More About The Gabriela Chiosis Lab Minus iconIcon indicating subtraction, or that the element can be closed. Plus IconIcon indicating addition, or that the element can be opened. Arrow (down) icon.An arrow icon, usually indicating that the containing element can be opened and closed.

Chao Xu, PhD

Research Fellow

Start Year

2014

 

I received my PhD in biochemistry and biophysics from the Institute of Biophysics, Chinese Academy of Sciences. Then I worked as postdoc fellow in Roswell Park Cancer Institute where I studied the regulation of Mdm2 ubiquitination and the p53 response by NEDD4-1 E3 ligase.

In 2014, I joined Chiosis lab at Memorial Sloan Kettering Cancer Center. In Chiosis lab, I am interested in understanding the mechanisms of Heat Shock Protein 70 (HSP70) in cancer. Heat shock protein 70 family members (HSP70s) are important cancer chaperone proteins. Through using the HSP70 chemical tools, we identified and analyzed the HSP70 interactome in cancer and investigated the HSP70 regulated mechanisms of anti-apoptosis and cell cycle control. In Chiosis lab, I am actively involved in a multi-disciplinary research team. That includes collaboration with chemists to study the PK & PD effects of novel HSP70 inhibitors and collaboration with physician to evaluate the potency of HSP70 inhibitors on clinical patient samples. All these efforts will contribute to understanding the mechanisms of HSP70 in cancer and translation of HSP70 inhibitors into clinical anti-cancer therapies.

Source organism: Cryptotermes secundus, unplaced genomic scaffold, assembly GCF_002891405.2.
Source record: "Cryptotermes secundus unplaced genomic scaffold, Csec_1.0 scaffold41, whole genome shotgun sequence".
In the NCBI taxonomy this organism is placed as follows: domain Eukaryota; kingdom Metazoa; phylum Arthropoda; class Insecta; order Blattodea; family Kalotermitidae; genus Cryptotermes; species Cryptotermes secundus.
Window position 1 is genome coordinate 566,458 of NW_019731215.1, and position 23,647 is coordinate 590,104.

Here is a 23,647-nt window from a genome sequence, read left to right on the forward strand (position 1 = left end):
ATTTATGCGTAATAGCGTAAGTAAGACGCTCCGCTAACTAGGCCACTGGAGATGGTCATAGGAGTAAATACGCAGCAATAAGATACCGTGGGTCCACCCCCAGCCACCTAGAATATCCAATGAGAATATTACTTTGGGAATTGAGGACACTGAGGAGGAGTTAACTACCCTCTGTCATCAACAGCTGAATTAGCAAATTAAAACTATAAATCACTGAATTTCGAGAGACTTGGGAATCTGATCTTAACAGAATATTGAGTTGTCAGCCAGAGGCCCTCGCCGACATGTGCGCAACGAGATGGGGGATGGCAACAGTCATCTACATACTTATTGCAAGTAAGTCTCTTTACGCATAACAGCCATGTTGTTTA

Publications


  1. Rodina, A., Wang, T., Yan, P., Gomes, E. D., Dunphy, M. P. S., Pillarsetty, N., … Chiosis, G. (2016). The epichaperome is an integrated chaperome network that facilitates tumour survival. Nature, 538(7625), 397–401.

  2. Wu, W., Xu, C., Ling, X., Fan, C., Buckley, B. P., Chernov, M. V, … Wang, X. (2015). Targeting RING domains of Mdm2-MdmX E3 complex activates apoptotic arm of the p53 pathway in leukemia/lymphoma cells. Cell Death Dis, 6, e2035. (co-first author)

  3. Xu, C., Fan, C. D., & Wang, X. (2015). Regulation of Mdm2 protein stability and the p53 response by NEDD4-1 E3 ligase. Oncogene, 34(3), 281–289.

  4. Ling, X., Xu, C., Fan, C., Zhong, K., Li, F., & Wang, X. (2014). FL118 induces p53-dependent senescence in colorectal cancer cells by promoting degradation of MdmX. Cancer Research, 74(24), 7487–7497.

  5. Fan, C. D., Lum, M. A., Xu, C., Black, J. D., & Wang, X. (2013). Ubiquitin-dependent regulation of phospho-AKT Dynamics by the ubiquitin E3 LIGASE, NEDD4-1, in the insulin-like growth factor-1 response. Journal of Biological Chemistry, 288(3), 1674–1684.

  6. Xu, C., Yin, J. J., & Zhao, B. L. (2010). Structural characteristics of the hydrophobic patch of azurin and its interaction with p53: A site-directed spin labeling study. Science China Life Sciences, 53(10), 1181–1188.

  7. Xu, C., Zhao, Y., & Zhao, B. (2010). The interaction of azurin and C-terminal domain of p53 is mediated by nucleic acids. Archives of Biochemistry and Biophysics, 503(2), 223–229.